You’ve tried it all. You have structured and systematized your workday so that you are aware of all things you need to do, you know where you have your material and you have all your various ongoing projects under control.
You know what your most important goals are and where you are heading in the long run. You re-prioritize several times a day, so that you make sure that you are doing just the right thing to do right now in every situation.
But, it’s still too much. Still you need to work overtime to keep up and still you feel that you’re behind and conjure up too many last-minute-solutions way too often.
To solve this dilemma, there are a handful of strategies you can try, and here is one of them:
Take out your to-do-list which contains all the things you need to do that you can possibly come to think of, regardless of what time-frames they have.
- Count how many tasks are on the list.
- Determine the size of the portion of the list you would like to get rid of – a fourth, ten percent, 20 tasks?
- Save the tasks you have decided to at the moment disregard in a safe place, so that you can change your mind if you should have to, but make sure to really remove the tasks from plain view, so that they are actually “removed” (but not deleted). This safe location might be, for instance, another list in the same format as your ordinary list, but with the name “Removed tasks”, or something like it.
- Go through your to-do-list and throw away any tasks you regard as unimportant and which you are okay with not having done.
- Set a date, for example in 6 months, when you erase or throw away the disregarded tasks. Trust me, you won’t miss them.
Or is it the team rather than you that has too much to do?
- In your next team meeting, fill a whiteboard with all larger and smaller projects that you are involved in at the moment.
- Determine which of them you can cross out or put on hold.
- Cross it off the board.
- Decide which project is next to be crossed off. And the next…
- Continue doing this until the whiteboard has a reasonable amount of projects left and you feel motivated to get going again.
- Update your shared project-overview (wherever and in whatever format you have it in) so that it corresponds to the whiteboard, meaning that only the projects left on the whiteboard are on your lists.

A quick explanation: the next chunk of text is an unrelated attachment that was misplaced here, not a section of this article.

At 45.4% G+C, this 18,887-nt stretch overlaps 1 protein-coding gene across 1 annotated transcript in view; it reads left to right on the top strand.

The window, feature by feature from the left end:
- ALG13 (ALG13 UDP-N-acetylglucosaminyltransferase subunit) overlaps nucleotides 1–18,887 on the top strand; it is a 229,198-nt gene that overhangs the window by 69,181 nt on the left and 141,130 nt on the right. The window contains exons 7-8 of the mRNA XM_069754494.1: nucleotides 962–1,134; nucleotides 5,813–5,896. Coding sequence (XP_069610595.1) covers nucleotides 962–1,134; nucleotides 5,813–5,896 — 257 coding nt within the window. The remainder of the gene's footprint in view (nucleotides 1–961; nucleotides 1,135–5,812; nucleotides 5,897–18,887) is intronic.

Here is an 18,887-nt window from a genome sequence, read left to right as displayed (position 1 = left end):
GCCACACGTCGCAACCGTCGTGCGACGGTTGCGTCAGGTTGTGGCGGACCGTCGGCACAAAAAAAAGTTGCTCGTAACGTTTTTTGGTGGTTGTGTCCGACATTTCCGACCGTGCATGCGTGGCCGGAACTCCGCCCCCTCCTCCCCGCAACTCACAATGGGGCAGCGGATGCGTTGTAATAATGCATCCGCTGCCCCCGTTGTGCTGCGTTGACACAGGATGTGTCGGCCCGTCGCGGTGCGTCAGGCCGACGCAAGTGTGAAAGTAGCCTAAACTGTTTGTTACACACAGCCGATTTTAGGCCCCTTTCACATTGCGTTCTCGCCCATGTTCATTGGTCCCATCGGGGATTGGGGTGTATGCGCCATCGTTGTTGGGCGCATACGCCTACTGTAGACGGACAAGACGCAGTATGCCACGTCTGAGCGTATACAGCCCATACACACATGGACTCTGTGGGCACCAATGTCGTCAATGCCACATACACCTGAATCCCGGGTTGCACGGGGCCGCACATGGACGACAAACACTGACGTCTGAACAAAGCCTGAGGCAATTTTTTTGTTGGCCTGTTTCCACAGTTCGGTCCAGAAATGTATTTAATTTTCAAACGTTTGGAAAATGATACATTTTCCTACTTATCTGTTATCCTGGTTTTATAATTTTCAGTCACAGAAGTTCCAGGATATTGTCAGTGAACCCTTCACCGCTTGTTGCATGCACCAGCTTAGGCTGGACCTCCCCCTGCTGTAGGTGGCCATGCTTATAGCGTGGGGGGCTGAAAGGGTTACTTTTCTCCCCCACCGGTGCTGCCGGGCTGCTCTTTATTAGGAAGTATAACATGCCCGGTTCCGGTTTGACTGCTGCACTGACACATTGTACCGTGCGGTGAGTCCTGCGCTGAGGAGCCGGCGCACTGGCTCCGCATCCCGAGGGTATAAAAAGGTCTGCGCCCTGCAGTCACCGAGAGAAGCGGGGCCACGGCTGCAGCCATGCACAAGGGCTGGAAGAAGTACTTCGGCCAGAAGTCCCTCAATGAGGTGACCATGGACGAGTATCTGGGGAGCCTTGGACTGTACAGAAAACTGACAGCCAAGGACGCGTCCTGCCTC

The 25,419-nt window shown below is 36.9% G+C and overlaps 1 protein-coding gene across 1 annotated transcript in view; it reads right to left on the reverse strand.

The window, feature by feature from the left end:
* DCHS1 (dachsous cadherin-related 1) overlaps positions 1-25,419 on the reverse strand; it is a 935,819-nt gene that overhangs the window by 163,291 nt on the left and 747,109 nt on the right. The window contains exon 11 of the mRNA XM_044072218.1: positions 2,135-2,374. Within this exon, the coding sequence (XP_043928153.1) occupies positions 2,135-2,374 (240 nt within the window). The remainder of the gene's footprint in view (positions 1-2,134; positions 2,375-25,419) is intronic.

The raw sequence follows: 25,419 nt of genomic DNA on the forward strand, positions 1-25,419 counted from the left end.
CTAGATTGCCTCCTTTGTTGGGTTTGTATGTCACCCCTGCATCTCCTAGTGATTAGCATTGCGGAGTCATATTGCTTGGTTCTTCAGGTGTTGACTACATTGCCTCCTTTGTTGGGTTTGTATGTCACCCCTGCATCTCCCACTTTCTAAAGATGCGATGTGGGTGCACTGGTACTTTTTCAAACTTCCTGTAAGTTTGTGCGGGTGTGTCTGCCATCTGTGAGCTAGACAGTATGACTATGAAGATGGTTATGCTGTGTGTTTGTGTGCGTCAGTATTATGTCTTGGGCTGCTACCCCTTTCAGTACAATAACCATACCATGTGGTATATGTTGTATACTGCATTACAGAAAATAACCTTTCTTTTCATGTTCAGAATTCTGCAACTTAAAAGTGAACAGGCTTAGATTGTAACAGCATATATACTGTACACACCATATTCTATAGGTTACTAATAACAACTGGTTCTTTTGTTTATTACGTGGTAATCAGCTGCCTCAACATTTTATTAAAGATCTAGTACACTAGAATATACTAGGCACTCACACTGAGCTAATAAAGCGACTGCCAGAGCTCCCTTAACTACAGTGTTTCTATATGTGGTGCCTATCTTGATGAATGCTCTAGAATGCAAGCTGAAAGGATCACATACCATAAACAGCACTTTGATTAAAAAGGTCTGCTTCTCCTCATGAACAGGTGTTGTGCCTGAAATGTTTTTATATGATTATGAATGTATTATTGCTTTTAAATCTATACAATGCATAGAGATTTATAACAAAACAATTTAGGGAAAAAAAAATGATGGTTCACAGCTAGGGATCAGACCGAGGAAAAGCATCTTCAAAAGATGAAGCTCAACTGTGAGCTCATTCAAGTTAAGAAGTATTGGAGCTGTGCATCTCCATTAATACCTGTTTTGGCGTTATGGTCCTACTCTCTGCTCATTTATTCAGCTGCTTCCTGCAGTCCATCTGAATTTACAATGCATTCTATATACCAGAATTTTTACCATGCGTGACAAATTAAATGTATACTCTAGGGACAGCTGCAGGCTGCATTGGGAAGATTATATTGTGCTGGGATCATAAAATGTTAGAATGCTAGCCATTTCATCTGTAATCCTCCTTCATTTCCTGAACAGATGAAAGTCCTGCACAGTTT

Not a step back
This isn’t a matter of lowering your ambitions, on the contrary. What is more stressful than constantly being overloaded with work? Nothing speaks for that it is fruitful for you to do all the possible tasks and activities which come to mind.
Do fewer things, and the right things, and the possibility that you achieve what you want increases in a reasonable and balanced way. Sure, you will have to decline to certain commitments you have made. But, at the same time you are saying a YES full with energy to all the tasks left on the list.
You can spend more energy on the things you truly choose to do and the remaining tasks will be performed with more skill and attention, resulting in higher quality, since you no longer have to do them last minute.
The trick is the process
The trick with this method is that you “force yourself” to make conscious decisions on all your to-do-tasks or with regards to your projects.
It’s possible that you won’t be able to decrease the list by 25%, or whatever you wanted to decrease it by, but the point is that you have now consciously chosen yourself to do the tasks left on the list.
Sure, perhaps you have left some tasks on the list because you “have to”, because your boss has assigned it to you or something like that, but at the end of the day, you have now chosen to do the task rather than face the consequences of not doing it.
The power lies within the choice; the active, conscious choice.
Less stress and a greater sense of relief
If you disregard unimportant things which you might as well could have done, you will feel less stressed and you will also feel relieved, as if the weight on your shoulders was lifted off of you, or at least now is less heavy.
You will probably also feel slightly terrified of the thought that you have chosen to remove the wrong tasks and that this decision will be a mistake, and will somehow catch up with you at some point in the future. But, this is OK; you may have removed them, but you have also saved them in a safe place just in case, so in actuality, you can relax. Nothing will happen.
Above all, enjoy the liberating feeling of removing items off the to-do-list which aren’t leading you in the right direction anyway.
How do you do it?
What’s your way of keeping your workload on a reasonable level?
Feel free to comment below.